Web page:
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Creator: Huffman, Gregory W. Series: Finance, fluctuations, and development Abstract:
In this paper a dynamic model is constructed in which labor and capital taxes are determined endogenously through majority voting. The wealth distribution of the economy is shown to influence the voting behavior, and hence the equilibrium levels of the tax rates, which in turn affect the future distribution of wealth. It is shown that the economy exhibits a unique dynamic behavior. Because of the endogenously determined taxes, the asset prices, wealth distribution, and the tax rates can display persistent fluctuations, and even limit cycles, in reaction to exogenous disturbances, or even due to initial conditions. It is also shown that "tax smoothing" does not necessarily appear to naturally arise in such a model, as the economy can display extreme fluctuations in the endogenously determined tax rates.
Mot-clé: Wealth distribution, Voting behavior, Asset prices, Policy formulation, Dynamic general equilibrium model, and Tax rates Assujettir: H25 - Taxation, subsidies and revenue - Business taxes and subsidies, D31 - Distribution - Personal income, wealth, and their distributions, H20 - Taxation, subsidies and revenue - General, and H24 - Taxation, subsidies and revenue - Personal income and other nonbusiness taxes and subsidies
Creator: Diaz, Antonia and Luengo-Prado, Maria José, 1972- Series: Advances in dynamic economics Abstract:
In most developed countries, housing receives preferential tax treatment relative to other assets. In particular (i) the housing services provided by owner-occupied housing (generally referred to as imputed rents) are untaxed and (ii) mortgage interest payments reduce taxable income. The potential economic distortions resulting from the unique treatment of housing may be substantial, especially in light of the fact that residential capital accounts for more than half of the assets in the U.S. In particular, this tax treatment distorts the households' portfolio composition, their saving rates and their tenure choice. In this paper we build a general equilibrium model populated by heterogeneous agents subject to idiosyncratic risk. We use this framework to quantitatively assess the macroeconomic and distributional distortions introduced by this preferential tax treatment. We also study the effects of alternative tax schemes which could correct the current system's bias.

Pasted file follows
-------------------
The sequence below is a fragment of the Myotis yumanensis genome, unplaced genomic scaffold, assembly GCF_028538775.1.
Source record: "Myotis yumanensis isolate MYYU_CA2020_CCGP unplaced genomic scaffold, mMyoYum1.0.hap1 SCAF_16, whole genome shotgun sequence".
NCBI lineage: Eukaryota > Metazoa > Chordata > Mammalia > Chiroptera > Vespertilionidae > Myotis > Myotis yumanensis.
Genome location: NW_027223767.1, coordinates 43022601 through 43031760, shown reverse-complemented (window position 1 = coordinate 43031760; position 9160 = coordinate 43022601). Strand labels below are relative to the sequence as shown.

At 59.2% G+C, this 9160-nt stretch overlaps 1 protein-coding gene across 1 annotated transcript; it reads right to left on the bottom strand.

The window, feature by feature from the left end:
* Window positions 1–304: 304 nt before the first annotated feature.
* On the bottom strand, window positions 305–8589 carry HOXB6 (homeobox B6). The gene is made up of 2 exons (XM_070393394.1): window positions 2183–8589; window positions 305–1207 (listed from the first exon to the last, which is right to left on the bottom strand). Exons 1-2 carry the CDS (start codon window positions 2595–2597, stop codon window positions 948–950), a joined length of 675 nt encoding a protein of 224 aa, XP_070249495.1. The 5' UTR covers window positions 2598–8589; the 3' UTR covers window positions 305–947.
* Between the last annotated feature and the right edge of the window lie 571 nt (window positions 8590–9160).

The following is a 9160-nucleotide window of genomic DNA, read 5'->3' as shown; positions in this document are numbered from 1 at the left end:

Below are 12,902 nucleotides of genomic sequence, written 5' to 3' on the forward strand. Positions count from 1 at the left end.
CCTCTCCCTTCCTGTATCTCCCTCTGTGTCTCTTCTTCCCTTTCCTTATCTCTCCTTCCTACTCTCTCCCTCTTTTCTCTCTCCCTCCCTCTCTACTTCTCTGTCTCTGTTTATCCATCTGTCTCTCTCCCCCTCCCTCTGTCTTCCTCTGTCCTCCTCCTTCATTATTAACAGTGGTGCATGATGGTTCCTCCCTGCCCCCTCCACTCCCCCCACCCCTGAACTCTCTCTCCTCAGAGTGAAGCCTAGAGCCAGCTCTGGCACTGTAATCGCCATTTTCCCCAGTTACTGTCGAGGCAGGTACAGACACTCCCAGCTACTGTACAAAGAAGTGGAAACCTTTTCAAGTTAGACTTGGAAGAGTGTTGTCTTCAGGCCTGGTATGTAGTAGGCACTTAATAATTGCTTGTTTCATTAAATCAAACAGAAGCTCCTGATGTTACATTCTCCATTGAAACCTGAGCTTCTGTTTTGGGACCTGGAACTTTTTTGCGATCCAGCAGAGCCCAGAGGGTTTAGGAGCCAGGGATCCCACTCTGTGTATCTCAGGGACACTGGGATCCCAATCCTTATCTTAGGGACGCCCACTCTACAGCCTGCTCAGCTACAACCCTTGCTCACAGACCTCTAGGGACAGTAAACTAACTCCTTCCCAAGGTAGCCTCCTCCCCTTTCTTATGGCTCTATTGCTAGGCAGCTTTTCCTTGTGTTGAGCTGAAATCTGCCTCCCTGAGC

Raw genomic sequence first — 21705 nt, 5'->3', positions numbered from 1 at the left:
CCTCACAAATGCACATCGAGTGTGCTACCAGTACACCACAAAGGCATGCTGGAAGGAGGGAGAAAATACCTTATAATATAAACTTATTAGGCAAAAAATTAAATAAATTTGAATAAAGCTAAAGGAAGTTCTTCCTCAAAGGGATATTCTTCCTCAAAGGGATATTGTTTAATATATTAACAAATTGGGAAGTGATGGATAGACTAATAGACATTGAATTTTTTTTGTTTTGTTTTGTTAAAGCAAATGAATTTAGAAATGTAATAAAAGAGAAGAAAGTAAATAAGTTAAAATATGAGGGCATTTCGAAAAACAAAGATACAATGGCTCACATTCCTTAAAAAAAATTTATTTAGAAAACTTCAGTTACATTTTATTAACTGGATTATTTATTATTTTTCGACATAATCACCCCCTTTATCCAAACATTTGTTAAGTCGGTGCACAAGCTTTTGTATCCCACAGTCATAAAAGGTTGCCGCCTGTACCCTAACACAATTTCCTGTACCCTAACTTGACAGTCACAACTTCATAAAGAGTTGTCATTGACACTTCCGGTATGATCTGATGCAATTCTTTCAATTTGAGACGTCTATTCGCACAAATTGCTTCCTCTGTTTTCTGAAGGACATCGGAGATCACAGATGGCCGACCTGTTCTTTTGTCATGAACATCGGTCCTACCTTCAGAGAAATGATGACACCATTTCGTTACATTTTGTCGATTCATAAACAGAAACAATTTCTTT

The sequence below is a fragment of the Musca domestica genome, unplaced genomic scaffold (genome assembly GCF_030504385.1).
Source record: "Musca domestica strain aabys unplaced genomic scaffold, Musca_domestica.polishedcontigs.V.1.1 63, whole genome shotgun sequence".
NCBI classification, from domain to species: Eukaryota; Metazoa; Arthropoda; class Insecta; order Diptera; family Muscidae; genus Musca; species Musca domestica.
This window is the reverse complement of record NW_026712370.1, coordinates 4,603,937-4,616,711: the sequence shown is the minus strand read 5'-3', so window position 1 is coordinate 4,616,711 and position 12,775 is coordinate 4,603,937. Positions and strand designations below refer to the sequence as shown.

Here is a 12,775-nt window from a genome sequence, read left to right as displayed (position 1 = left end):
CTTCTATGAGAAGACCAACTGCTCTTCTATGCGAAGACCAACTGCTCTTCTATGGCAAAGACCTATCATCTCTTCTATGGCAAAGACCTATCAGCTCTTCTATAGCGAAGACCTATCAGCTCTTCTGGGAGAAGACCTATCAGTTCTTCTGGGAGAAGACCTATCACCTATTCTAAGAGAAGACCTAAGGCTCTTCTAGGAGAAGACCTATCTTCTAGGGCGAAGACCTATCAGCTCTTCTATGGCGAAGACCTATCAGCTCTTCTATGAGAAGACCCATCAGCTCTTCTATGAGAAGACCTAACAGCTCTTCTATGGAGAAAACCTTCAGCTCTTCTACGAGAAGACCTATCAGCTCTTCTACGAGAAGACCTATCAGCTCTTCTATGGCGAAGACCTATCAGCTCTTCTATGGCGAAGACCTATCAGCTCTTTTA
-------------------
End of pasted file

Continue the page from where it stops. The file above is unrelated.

Assujettir: D58 - General equilibrium and disequilibrium - Computable and other applied general equilibrium models, H20 - Taxation, subsidies and revenue - General, and D31 - Distribution - Personal income, wealth, and their distributions